A lot of people might say that summer deserves the title of “best season.” And while summer certainly has a lot going for it, there are plenty of reasons why spring should be considered the best time of year.
Not Too Hot, Not Too Cold: Spring is in the perfect spot on the calendar, snuggled between the frigid winter season and the blistering hot summer months. Throughout much of the United States, springtime temperatures often stay in the 60s or 70s during the day.
Less Crime: Believe it or not, the “spring forward” that begins daylight savings time could actually make your neighborhood safer. According to a 2015 study, the extra hour of daylight caused a significant drop in robberies – 27 percent during the hour itself, and 7 percent overall.
More Plants, Less Carbon Dioxide: New plants don’t just make the spring months look nice; in fact, they actually do humans a pretty big favor. Plants suck up carbon dioxide, using it as part of their process of making food. During this process, they release oxygen back into the atmosphere.
Trees Start Growing Leaves Again: Aren’t the barren, empty branches of trees during the winter so depressing? Observing the return of tree leaves is one of the highlights of the spring season. When exactly this process starts up depends on where you live. Tree leaves can start to bud in the Southern US as early as mid-March; in the Northeast, trees may not bloom until late April or Early may. Out west, trees bloom in early May, while the Midwest starts seeing new leaves around the middle of April.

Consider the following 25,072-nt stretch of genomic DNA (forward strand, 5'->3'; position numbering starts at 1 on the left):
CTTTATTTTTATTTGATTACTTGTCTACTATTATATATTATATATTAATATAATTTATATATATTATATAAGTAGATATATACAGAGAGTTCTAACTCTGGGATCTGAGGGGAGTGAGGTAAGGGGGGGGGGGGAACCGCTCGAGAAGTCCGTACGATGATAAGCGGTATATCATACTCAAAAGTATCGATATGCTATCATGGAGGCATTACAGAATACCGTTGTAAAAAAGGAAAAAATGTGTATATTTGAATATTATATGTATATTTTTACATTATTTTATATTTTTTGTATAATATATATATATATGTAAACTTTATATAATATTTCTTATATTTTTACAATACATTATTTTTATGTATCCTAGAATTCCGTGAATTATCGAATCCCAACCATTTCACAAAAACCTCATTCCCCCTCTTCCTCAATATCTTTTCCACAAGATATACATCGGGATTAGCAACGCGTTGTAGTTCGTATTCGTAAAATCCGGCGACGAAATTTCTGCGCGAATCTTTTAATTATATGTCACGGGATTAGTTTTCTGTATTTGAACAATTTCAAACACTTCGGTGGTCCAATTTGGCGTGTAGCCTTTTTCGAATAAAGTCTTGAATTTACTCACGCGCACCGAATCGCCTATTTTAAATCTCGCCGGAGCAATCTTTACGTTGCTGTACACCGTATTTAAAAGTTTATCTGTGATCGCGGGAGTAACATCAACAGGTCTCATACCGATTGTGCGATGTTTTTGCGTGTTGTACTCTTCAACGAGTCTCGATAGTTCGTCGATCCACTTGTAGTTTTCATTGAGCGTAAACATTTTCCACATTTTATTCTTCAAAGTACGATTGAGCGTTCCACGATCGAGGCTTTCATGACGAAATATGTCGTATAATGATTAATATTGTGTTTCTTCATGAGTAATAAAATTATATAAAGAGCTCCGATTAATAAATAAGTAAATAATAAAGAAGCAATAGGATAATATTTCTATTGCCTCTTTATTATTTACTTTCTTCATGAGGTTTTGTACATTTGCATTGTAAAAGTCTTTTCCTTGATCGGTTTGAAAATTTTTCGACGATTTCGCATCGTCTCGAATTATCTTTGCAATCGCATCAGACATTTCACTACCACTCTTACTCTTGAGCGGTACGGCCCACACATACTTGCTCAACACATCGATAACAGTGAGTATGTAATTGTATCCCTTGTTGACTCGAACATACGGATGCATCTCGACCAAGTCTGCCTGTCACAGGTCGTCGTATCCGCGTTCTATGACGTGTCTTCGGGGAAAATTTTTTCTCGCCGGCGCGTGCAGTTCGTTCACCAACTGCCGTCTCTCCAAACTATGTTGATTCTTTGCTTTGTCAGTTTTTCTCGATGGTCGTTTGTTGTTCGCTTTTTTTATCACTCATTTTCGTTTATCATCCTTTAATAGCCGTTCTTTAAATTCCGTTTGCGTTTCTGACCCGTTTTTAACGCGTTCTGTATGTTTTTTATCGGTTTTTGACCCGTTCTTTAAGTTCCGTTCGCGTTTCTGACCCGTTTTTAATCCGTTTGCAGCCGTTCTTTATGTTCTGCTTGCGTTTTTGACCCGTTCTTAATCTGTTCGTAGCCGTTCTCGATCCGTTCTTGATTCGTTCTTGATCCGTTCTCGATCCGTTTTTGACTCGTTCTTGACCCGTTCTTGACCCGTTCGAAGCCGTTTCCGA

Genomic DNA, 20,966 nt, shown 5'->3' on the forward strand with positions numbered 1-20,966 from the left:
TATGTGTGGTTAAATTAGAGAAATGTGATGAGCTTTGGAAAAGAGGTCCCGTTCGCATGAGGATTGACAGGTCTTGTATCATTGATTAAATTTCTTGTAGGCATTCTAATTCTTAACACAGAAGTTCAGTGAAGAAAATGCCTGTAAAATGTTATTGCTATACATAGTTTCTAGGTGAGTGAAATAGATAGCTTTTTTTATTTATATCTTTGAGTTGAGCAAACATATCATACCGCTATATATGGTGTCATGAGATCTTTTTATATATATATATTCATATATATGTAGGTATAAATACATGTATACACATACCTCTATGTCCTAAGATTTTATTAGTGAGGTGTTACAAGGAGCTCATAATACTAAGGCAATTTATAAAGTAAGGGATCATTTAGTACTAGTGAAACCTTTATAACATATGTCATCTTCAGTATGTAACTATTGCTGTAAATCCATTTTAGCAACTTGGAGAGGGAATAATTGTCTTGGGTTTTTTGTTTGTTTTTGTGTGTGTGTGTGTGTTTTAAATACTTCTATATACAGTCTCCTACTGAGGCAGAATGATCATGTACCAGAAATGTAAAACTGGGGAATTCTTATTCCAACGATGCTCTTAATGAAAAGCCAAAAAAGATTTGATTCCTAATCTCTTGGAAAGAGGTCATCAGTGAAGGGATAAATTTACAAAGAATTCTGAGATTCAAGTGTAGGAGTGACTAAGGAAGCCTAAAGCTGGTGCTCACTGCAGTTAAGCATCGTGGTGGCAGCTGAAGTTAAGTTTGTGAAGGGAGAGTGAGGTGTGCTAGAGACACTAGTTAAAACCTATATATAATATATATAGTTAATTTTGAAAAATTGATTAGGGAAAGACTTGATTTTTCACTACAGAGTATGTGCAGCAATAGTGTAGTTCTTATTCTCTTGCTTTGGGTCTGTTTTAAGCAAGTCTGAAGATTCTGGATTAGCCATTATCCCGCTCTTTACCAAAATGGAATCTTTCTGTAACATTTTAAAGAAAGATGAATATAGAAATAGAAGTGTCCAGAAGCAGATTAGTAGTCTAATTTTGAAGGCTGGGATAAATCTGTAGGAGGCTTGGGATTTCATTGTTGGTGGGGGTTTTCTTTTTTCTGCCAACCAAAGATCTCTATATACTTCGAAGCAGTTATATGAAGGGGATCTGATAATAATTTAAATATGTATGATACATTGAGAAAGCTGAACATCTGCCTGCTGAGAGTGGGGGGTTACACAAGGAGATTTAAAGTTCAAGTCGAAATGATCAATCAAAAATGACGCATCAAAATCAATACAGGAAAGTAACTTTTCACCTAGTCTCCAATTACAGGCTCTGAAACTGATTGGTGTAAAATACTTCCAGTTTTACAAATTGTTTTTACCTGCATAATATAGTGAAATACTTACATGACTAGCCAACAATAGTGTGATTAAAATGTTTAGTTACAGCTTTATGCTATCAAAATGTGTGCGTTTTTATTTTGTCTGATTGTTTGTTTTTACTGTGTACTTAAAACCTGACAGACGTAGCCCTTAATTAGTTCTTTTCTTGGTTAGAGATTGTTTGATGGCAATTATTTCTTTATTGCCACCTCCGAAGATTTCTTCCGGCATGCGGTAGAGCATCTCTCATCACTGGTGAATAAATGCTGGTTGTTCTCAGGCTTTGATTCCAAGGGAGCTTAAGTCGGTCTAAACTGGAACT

Less Dry Air: Why is this important? Well, consider the effects that dry air has on your body; during the dry months of winter, your skin and nasal cavities both likewise become devoid of moisture. This can lead to a wide range of health issues, ranging from nose bleeds to irritated sinuses to developing the common cold. Furthermore, dry nasal cavities are less able to block viruses from progressing further into the body, putting you at greater risk of getting sick.
A Creative Boost: Not only does the spring sun put you in a better mood, research from the University of Michigan indicates that it can also make you more creative.